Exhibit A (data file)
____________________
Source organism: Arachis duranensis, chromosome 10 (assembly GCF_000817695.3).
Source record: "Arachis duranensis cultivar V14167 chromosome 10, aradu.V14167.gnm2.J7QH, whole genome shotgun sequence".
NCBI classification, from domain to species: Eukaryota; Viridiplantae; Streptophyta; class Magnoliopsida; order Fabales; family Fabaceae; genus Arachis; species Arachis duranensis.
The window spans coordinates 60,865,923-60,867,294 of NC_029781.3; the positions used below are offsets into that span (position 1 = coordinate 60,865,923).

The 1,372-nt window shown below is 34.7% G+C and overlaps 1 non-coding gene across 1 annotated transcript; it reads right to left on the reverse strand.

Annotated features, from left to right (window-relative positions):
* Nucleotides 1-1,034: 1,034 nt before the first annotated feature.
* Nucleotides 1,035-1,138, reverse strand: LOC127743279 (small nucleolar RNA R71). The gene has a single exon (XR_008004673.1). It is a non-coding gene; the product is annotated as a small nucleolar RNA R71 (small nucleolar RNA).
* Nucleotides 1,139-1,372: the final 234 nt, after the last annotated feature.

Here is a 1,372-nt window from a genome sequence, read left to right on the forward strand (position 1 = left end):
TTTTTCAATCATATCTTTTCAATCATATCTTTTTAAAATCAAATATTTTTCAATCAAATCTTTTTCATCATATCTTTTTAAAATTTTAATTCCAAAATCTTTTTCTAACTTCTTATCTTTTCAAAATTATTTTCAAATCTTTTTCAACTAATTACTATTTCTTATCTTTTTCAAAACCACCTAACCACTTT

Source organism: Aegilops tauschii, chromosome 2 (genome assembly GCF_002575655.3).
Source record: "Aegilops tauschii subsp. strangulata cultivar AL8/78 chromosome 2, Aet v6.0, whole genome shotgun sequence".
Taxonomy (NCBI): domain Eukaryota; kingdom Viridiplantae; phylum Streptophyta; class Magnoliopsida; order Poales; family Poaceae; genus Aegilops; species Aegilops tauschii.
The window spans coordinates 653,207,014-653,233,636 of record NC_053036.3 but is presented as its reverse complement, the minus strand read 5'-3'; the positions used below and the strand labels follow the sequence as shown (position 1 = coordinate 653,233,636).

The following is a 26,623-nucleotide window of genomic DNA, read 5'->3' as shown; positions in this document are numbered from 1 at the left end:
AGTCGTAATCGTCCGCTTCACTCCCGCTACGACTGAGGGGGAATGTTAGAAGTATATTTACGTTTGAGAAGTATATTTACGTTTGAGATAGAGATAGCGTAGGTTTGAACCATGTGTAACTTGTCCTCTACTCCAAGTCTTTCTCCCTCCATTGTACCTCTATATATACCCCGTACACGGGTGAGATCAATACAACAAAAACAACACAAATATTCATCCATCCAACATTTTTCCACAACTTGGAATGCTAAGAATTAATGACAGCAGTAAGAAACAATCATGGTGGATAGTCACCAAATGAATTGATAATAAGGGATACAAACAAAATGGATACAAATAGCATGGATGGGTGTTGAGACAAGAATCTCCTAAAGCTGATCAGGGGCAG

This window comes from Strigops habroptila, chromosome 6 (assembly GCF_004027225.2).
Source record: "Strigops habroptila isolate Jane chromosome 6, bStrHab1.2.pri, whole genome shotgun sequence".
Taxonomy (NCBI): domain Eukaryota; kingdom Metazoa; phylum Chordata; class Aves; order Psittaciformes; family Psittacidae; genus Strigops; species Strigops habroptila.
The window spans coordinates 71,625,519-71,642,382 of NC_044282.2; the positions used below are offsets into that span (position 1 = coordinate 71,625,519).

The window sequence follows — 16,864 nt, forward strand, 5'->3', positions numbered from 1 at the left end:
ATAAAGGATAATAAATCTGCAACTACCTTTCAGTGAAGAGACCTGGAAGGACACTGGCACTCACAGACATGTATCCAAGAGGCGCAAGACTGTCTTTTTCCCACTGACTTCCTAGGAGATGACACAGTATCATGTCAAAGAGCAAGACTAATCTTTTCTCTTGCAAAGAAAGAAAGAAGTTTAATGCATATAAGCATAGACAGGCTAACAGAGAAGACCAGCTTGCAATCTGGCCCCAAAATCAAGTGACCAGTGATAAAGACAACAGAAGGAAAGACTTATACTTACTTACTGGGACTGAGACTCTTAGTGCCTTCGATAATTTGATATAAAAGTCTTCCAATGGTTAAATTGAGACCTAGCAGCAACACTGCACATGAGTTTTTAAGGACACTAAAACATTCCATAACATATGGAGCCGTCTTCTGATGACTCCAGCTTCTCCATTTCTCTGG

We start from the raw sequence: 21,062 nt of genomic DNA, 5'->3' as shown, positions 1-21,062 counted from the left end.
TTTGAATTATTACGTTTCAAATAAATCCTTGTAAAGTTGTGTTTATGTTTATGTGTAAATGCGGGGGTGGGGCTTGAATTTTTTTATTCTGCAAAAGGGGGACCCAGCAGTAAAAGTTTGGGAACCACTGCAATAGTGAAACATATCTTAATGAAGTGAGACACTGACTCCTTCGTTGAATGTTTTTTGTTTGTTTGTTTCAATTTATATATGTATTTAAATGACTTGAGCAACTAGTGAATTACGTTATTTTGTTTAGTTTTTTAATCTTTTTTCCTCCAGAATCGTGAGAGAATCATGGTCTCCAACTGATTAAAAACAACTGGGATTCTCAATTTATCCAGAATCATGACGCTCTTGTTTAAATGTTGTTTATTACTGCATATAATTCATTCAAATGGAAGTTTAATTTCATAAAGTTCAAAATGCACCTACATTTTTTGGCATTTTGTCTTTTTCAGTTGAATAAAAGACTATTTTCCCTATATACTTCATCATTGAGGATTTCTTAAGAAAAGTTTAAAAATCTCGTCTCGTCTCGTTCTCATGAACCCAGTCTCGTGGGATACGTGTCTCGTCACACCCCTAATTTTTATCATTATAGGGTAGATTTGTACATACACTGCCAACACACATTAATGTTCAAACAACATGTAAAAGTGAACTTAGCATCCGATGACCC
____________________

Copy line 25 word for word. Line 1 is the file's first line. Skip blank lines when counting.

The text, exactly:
TTTGAATTATTACGTTTCAAATAAATCCTTGTAAAGTTGTGTTTATGTTTATGTGTAAATGCGGGGGTGGGGCTTGAATTTTTTTATTCTGCAAAAGGGGGACCCAGCAGTAAAAGTTTGGGAACCACTGCAATAGTGAAACATATCTTAATGAAGTGAGACACTGACTCCTTCGTTGAATGTTTTTTGTTTGTTTGTTTCAATTTATATATGTATTTAAATGACTTGAGCAACTAGTGAATTACGTTATTTTGTTTAGTTTTTTAATCTTTTTTCCTCCAGAATCGTGAGAGAATCATGGTCTCCAACTGATTAAAAACAACTGGGATTCTCAATTTATCCAGAATCATGACGCTCTTGTTTAAATGTTGTTTATTACTGCATATAATTCATTCAAATGGAAGTTTAATTTCATAAAGTTCAAAATGCACCTACATTTTTTGGCATTTTGTCTTTTTCAGTTGAATAAAAGACTATTTTCCCTATATACTTCATCATTGAGGATTTCTTAAGAAAAGTTTAAAAATCTCGTCTCGTCTCGTTCTCATGAACCCAGTCTCGTGGGATACGTGTCTCGTCACACCCCTAATTTTTATCATTATAGGGTAGATTTGTACATACACTGCCAACACACATTAATGTTCAAACAACATGTAAAAGTGAACTTAGCATCCGATGACCC